One of the most rewarding but complex areas of writing, the teenage and YA market is as varied as any other but it poses its own challenges. As a category, it includes books for 11-13 year-olds (Clean YA), books for the 14-16 age group and ‘crossover’ books, which appeal to both YA and adult readers.
The subject matter and how this is treated is what diﬀerentiates the books in each age range. Similarly, the diﬀerence between older middle grade books and YA lies almost entirely in content; YA books are not necessarily longer but the ideas and subject matter can be more complex and often deal with aspects of life that would be entirely unsuitable for pre-teens. YA novels frequently feature characters looking within themselves and thinking about identity and life choices as well as all of the other issues that aﬀect the emotions and experiences of emerging adults.
YA novels encompass almost every genre; science ﬁction, fantasy, thrillers, crime, romance, historical and realism. The main focus is the young person and their concerns, so unless it involves their parents and thus directly impacts on their lives, subjects such as mortgages, divorce, old age and associated problems or high ﬁnance are not likely to be of interest. This does not mean that they are narrow in outlook or possibility – quite the reverse, in fact. YA books often feature a deep consideration of many bigger world problems explored in ﬁctional terms, including subjects in as wide a range as ecology, war, refugees, cults, and serious illness, but also consider personal issues such as body image and the full range of interpersonal relationships.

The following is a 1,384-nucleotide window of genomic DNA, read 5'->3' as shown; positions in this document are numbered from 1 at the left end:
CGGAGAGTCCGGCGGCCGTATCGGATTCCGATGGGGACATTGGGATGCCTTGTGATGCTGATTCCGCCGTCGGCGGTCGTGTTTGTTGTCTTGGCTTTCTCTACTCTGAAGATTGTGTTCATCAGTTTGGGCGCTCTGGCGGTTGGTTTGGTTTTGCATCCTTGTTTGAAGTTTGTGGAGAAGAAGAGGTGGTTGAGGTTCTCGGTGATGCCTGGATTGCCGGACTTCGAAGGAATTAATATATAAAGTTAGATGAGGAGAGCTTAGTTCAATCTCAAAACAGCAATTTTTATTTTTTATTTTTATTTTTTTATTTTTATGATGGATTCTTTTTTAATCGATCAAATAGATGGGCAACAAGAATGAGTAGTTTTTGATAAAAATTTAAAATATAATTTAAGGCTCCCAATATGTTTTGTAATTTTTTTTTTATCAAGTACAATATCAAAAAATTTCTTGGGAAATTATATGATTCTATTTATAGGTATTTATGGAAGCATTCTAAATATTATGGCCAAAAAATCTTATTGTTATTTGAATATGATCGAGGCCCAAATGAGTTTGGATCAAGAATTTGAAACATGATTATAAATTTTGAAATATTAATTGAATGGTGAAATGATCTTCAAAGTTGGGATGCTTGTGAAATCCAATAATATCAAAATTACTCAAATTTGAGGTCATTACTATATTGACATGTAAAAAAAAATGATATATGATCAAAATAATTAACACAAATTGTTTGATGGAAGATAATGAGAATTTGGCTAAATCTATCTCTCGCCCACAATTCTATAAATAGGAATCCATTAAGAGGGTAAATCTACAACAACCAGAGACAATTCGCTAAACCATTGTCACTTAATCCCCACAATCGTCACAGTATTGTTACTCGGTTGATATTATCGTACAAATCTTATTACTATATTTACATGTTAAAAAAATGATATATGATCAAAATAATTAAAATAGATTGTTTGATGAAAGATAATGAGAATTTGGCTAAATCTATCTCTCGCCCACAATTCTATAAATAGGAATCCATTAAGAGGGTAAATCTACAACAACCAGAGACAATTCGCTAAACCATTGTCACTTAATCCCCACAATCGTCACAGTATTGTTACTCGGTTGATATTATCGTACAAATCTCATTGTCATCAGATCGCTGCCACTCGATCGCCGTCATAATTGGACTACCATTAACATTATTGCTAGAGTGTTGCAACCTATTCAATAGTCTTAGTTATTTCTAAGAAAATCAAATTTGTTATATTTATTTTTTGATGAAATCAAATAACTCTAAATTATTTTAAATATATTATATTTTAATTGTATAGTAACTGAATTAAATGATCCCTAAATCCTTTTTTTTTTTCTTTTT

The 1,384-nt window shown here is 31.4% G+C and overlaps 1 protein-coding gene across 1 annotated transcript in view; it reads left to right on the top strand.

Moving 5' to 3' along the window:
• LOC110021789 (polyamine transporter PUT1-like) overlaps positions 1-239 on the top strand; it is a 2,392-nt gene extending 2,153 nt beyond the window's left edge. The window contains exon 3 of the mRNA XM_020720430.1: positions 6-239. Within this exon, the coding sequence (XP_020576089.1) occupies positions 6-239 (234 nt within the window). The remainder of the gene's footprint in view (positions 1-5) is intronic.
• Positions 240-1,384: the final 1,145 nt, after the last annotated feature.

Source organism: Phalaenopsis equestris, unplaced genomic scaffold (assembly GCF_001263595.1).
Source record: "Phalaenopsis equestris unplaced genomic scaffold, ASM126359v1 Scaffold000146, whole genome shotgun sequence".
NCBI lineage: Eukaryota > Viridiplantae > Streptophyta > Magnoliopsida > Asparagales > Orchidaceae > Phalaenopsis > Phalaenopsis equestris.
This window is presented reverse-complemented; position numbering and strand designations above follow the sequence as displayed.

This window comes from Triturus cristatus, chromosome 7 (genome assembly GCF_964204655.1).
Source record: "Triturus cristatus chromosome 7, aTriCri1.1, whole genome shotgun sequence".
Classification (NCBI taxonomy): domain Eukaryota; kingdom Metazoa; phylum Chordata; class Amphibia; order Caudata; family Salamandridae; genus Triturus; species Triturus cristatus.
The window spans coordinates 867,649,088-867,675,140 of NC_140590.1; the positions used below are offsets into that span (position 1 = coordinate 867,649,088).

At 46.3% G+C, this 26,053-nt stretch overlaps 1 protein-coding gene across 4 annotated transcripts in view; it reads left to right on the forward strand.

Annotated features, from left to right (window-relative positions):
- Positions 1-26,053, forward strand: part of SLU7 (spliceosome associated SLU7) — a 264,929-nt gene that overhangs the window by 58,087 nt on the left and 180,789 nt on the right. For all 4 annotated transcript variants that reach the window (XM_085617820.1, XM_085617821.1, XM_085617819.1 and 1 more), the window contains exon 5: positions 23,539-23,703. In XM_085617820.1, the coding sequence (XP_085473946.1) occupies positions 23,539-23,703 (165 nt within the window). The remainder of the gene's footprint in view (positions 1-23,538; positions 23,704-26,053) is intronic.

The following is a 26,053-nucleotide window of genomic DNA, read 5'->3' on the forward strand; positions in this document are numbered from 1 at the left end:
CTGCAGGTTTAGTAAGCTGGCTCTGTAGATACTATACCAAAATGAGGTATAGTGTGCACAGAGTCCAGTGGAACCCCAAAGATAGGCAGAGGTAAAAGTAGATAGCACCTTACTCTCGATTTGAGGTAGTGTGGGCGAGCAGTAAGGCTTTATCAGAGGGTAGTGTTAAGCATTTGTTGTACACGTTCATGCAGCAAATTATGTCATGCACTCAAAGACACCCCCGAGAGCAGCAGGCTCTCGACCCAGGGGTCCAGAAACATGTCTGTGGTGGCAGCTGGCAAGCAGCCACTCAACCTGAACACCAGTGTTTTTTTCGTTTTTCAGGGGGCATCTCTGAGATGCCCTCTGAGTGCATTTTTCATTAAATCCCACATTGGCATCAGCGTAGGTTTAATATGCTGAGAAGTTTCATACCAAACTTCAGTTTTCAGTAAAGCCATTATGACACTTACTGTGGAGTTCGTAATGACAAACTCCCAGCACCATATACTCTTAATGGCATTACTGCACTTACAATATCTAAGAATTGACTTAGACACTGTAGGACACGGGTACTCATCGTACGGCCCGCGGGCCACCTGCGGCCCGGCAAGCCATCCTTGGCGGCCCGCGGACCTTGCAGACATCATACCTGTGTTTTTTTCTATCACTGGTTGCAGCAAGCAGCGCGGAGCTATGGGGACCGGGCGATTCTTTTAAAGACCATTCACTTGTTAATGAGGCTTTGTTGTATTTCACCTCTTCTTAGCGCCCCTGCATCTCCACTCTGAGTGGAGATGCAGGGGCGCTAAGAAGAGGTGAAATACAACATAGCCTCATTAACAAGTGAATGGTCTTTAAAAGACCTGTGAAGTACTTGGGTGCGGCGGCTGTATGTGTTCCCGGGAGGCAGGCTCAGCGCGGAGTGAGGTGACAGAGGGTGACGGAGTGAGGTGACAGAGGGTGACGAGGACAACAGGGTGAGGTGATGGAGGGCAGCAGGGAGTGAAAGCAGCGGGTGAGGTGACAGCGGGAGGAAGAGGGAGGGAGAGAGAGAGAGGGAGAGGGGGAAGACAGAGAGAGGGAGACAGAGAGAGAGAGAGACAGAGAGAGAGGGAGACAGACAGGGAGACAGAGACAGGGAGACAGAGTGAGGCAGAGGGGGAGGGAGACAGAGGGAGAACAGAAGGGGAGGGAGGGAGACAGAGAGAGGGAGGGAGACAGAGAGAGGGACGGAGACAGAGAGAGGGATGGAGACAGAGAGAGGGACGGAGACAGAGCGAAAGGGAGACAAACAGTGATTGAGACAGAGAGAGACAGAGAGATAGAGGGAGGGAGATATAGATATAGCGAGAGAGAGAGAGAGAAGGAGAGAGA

What most YA novels do best, and in my opinion so much better than many adult novels, is grab the reader’s attention and hold it, with little waﬄing or self-indulgent writing in the middle, because the best YA writers know that it would lose them readers.
Many YA novels are written from a ﬁrst-person perspective, because it puts the reader immediately in touch with the main character, hearing their voice. In some ways, it is a natural way to start since often teenagers feel that the whole world does (or should!) revolve around them, and until something bad happens they may have little thought as to the consequences of their actions.
The ﬁrst-person viewpoint gets the reader immediately inside the character’s head, observing the world as they do. This does have a drawback, though, if the character’s narrow interpretation of what is happening is ﬂ awed or if the writer wants to show something happening elsewhere in the story.
To write in any character’s POV, you need to know that character well and their voice must be distinctive. I often begin by letting the character rant at me about whatever they want. I know that sounds a little strange, but try it; it works. I start to write with whatever comes to mind, not stopping to think too hard, and once they talk to me I ‘discover’ all sorts of things about them. It might go something like this: